The door shut and the noise from the outside world faded away.
I was in the viper’s nest. Across the table sat a still man, his suit and soul buttoned up to the neck. In his hands he held a pen and a piece of paper that were going to permit whether or not I was acceptable enough to hand over my hours and become another one of his faithful employees.
I was in the situation I loathed most of all: a situation where people became machines, where wild souls were tamed, where narcissists and sociopaths flourished as they spat out a market-approved script of lies and exaggerations.
The interview began and the questions flowed away as formulaic as anticipated. “So what specifically about this role interests you?” he asked first. “What skills from your previous jobs can you apply to this role?” he asked second. “Where do you see yourself in five years time?” he asked third.
As I gave a fake smile and chirped out generic answers, I felt the knives cut away at my heart. Here I was: lying and hiding my true self just to “play the game” and obtain a job I didn’t even want. I knew I wouldn’t be staying at the job long term—I knew I didn’t believe anything I was telling this man. And yet I did it anyway.
This was the way it was: two wild creatures of the universe trapped in boxes, playing the game in all its ugliness and falsity. Our ties tightened like nooses on necks; our souls suffocated within these suits of society. For some reason I was destined never to figure out, this is how it was.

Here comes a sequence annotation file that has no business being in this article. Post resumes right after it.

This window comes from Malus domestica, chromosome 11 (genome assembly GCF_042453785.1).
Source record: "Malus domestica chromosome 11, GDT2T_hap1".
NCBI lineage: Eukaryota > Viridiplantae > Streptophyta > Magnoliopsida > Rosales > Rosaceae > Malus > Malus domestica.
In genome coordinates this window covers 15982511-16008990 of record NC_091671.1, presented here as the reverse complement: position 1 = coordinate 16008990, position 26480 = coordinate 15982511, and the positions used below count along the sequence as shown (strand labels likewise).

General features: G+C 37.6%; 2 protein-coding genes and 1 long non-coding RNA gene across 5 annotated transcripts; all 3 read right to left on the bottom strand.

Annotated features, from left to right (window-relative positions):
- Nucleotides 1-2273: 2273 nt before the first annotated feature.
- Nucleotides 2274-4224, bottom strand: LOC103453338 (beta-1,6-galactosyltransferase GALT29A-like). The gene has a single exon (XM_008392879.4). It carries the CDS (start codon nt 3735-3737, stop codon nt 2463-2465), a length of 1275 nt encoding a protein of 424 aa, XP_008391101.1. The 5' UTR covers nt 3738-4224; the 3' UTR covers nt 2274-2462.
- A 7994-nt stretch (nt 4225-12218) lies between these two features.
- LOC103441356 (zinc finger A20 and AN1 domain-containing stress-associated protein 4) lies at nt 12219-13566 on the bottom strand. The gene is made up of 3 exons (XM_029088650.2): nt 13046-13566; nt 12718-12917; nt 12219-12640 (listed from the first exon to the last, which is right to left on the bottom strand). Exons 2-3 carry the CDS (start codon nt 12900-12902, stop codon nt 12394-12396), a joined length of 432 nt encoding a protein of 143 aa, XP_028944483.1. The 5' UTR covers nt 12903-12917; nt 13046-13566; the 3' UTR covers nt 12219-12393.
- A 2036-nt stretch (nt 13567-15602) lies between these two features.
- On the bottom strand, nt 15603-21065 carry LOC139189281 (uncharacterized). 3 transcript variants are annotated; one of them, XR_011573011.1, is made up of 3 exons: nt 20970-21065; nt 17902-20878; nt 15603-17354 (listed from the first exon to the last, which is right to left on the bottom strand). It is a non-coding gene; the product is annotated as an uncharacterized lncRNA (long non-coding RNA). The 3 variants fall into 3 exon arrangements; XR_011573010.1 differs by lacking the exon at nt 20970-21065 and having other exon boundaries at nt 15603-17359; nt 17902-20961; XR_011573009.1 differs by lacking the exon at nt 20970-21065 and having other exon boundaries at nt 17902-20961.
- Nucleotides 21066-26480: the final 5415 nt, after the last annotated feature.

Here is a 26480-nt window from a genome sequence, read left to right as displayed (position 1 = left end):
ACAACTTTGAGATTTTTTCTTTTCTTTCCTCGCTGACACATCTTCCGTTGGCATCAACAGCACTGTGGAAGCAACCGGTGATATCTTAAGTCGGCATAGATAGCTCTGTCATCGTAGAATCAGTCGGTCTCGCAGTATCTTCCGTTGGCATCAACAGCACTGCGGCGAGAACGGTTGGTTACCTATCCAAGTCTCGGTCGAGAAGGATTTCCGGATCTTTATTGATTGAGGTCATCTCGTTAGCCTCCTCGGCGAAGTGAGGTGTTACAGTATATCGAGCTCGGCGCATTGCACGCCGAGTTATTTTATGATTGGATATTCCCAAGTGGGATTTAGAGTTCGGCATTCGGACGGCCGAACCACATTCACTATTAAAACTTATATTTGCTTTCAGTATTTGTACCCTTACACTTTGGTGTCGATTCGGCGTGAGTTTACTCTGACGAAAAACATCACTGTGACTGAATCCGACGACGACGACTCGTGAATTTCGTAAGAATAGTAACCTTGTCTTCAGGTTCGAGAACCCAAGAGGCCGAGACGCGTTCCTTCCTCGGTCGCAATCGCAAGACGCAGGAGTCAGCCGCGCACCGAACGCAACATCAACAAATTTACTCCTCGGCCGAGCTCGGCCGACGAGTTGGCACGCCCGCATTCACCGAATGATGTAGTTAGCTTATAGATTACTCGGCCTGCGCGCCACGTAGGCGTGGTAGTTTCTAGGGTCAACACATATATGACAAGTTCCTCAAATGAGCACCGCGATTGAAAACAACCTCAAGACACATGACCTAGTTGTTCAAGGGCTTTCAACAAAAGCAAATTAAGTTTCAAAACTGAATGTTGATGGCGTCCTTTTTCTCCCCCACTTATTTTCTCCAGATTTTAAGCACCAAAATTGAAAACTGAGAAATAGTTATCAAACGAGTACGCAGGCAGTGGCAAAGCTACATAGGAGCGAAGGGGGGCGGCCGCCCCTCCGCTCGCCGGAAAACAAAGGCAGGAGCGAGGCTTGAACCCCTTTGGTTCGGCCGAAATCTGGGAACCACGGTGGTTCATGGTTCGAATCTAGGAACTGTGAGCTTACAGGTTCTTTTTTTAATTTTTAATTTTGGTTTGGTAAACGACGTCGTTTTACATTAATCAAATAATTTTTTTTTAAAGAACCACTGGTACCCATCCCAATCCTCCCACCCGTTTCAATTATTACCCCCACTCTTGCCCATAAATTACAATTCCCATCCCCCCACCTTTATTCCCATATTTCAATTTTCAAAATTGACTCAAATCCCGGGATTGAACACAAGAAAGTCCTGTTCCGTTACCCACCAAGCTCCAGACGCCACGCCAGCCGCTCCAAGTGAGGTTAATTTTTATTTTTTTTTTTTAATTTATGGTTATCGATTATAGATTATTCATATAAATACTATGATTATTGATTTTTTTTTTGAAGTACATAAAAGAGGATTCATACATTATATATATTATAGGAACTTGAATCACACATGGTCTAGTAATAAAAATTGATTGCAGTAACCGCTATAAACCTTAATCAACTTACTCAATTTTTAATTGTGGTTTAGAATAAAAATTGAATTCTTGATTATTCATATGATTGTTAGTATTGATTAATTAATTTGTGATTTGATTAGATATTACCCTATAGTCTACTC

The interview screeched along, and after the final handshake was done, I walked out and relaxed the muscles in my cheeks. I made it out the building and onto the busy street. As I stood there, back in civilization, an overwhelming sadness filled my body. It surged up from within and filled my bones, my flesh, my fingertips, my shoes, my pockets—the core of my being told me everything was wrong about what had just happened.
I could hear the voices of my peers and parents and teachers in my head: “That’s life,” they would say. “It’s called growing up,” they would say. But this was a feeling so strong—so conflicting—that I just couldn’t ignore it any longer.
How could lying and denying who you really were be the logical path? How could starving my soul in a stress-filled job be the thing that was encouraged?
No, I couldn’t ignore that profound sadness, and from that moment on I made a promise to myself. I made a promise never to pander to the corporate world again. I didn’t care what anyone else thought of me, or what low-paying jobs I had to work.
In that interview, I felt the power of the entire universe telling me to turn my back on that phoney world. Working casual jobs and finding other ways to make money for my adventures would have to be the way I went forward for now. There was nothing noble about silencing your inner voice to work a socially accepted job. There was nothing sane about lying and being false just to bluff your way into a job you didn’t want anyway.
In a moment of clarity, everything made sense and I loosened my tie from my neck and walked off, free, into the city crowd.
Two years and many adventures later, my bank account is often a sorry sight, my social status is at an all time low, and I have still never worn a suit or had a full-time job. But the things I have seen, felt, tasted, and explored I would not trade for all the gold and riches in the world.
I may not have a large portfolio and polished resume, but I have seen the sun rise over the Himalayas, I have camped alone in the perpetual daylight of Iceland, I have watched volcanoes erupt, wrote poetry under the stars—shared beautiful moments with people all over the world.
I have delved into the depths of my mind and awakened a way of being that I simply never felt was possible to feel. Yes, I may be an outcast and outsider to many, but on the trail of my own path, oh how my spirit soars.
As I stay true to who I am, as I continue following my inner voice—as my neck stays tie-less and my eyes blaze and burn with the wildfires of life—oh, how my spirit soars.